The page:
“The church is a real power in Africa for good,” Bishop John Glynn told NCR. According to Glynn, auxiliary bishop of Military Services in Washington and a member of the bishops’ international policy committee, with this document the bishops are saying to the African church, “You are not alone over there. We have some understanding of what you are going through.”

Another committee member, Bishop Peter Rosazza of Hartford, Conn., told NCR he hoped the document would “raise consciousness about the importance of Africa.” Though many U.S. Catholics may be looking toward the Middle and Near East, rather than toward Africa, in the wake of the terrorist attacks, Rosazza thought the letter could prompt more contact with Muslims in America. Islam claims some 315 million followers across Africa.

The statement is intended for the 60 million Catholics in the United States and the 115 million in Africa. African Catholics comprise nearly 15 percent of the continent’s 800 million people. More than 350 million Africans in 54 nations are Christian.

The bishops’ Committee on Migration has proposed the 57-page pastoral statement on the Asian and Pacific presence in the U.S. church, titled “Harmony in Faith.” The committee said the statement seeks to express the bishops’ appreciation of Asian- and Pacific-American Catholics, to underline the challenges they face in the United States and to find practical steps “for their appropriate integration into the church in the United States” (see story on Page 13).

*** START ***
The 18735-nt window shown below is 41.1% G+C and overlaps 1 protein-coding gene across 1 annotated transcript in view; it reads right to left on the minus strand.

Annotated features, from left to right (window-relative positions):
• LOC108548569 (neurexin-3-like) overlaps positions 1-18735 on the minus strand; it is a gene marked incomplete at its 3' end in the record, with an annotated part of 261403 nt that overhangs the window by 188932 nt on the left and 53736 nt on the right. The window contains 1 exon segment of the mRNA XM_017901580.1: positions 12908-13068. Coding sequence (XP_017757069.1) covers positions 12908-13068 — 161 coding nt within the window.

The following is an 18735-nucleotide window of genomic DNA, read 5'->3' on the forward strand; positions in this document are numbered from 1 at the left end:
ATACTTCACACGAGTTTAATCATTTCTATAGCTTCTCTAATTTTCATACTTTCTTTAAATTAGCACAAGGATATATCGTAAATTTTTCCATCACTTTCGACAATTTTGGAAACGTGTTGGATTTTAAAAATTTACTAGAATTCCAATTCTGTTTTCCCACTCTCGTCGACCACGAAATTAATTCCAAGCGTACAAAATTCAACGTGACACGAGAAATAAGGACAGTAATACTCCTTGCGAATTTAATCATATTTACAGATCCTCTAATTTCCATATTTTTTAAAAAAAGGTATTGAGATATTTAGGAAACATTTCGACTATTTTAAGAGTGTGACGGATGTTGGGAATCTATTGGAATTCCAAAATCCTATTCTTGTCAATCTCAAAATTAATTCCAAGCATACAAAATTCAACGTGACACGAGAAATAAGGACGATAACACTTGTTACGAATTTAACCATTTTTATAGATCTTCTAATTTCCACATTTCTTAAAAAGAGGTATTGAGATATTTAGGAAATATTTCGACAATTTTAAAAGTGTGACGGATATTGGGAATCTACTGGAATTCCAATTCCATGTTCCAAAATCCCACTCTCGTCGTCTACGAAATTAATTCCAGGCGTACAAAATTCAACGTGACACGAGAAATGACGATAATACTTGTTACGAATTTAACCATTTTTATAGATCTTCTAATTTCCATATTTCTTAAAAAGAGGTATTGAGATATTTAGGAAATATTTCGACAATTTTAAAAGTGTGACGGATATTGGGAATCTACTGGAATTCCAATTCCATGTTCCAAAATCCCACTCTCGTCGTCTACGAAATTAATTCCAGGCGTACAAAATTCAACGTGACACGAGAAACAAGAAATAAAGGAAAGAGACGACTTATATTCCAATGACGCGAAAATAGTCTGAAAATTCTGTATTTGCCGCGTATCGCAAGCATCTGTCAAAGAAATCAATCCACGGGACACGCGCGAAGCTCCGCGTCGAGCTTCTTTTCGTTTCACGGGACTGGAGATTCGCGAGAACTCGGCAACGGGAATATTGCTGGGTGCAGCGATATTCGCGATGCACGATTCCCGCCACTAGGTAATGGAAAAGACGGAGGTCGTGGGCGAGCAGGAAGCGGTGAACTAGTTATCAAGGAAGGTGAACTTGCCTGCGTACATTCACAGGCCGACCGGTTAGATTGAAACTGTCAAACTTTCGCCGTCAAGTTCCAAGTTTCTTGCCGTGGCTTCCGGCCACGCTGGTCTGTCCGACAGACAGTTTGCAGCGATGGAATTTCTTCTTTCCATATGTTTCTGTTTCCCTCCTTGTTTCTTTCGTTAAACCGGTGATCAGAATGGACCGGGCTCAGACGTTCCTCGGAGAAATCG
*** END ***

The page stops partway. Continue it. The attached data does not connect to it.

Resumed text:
The new Pastoral Plan for Pro-Life Activities, a comprehensive effort at all levels of the church to combat threats to life at all stages, was proposed by the Committee on Pro-Life Activities. The 40-page document marks the first revision of the plan since 1985. It takes into account new issues such as partial-birth abortion and the destruction of human embryos for the sake of research on embryonic stem cells. It also incorporates teachings of two major new documents since the last revision: Pope John Paul II’s 1995 encyclical, “The Gospel of Life,” and the U.S. bishops’ 1998 statement, “Living the Gospel of Life.”

Internal church matters the bishops will be voting on include:

  • A norm giving diocesan bishops discretion to permit qualified laypeople to preach in a church or oratory, though never at the time reserved for the homily at Mass.
  • Norms governing permission for qualified priests, religious and lay people to talk about Catholic teaching and morals on radio or television or to participate in radio or TV programs that treat those topics.

Bishops will also elect a new president and vice president for the next three years. With the November meeting, Bishop Joseph A. Fiorenza of Galveston-Houston ends his three-year term as conference president and Bishop Wilton D. Gregory of Belleville, Ill., ends his term as vice president. If the bishops follow past practice, Gregory is likely to be elected president from among the 10 nominees for that post.

The upcoming meeting will be the bishops’ first as the United States Conference of Catholic Bishops. That name took effect July 1, replacing a two-conference structure, the National Conference of Catholic Bishops and U.S. Catholic Conference.

Patricia Lefevere is a special report writer for NCR. Catholic News Service contributed to this report.

National Catholic Reporter, November 9, 2001